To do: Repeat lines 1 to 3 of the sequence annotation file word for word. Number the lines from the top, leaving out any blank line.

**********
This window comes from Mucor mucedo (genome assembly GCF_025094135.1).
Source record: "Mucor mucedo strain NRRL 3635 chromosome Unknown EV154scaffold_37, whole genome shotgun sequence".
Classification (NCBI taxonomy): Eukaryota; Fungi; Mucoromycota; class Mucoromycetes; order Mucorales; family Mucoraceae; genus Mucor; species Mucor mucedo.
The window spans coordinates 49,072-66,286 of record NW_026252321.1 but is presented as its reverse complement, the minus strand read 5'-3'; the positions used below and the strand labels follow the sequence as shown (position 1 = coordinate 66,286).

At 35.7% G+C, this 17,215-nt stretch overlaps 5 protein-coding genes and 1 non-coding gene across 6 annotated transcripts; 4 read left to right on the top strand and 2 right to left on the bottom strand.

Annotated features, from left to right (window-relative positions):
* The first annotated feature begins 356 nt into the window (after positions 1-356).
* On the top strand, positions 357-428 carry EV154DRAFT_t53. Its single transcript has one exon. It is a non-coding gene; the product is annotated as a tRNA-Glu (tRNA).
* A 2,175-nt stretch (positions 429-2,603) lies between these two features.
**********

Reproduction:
This window comes from Mucor mucedo (genome assembly GCF_025094135.1).
Source record: "Mucor mucedo strain NRRL 3635 chromosome Unknown EV154scaffold_37, whole genome shotgun sequence".
Classification (NCBI taxonomy): Eukaryota; Fungi; Mucoromycota; class Mucoromycetes; order Mucorales; family Mucoraceae; genus Mucor; species Mucor mucedo.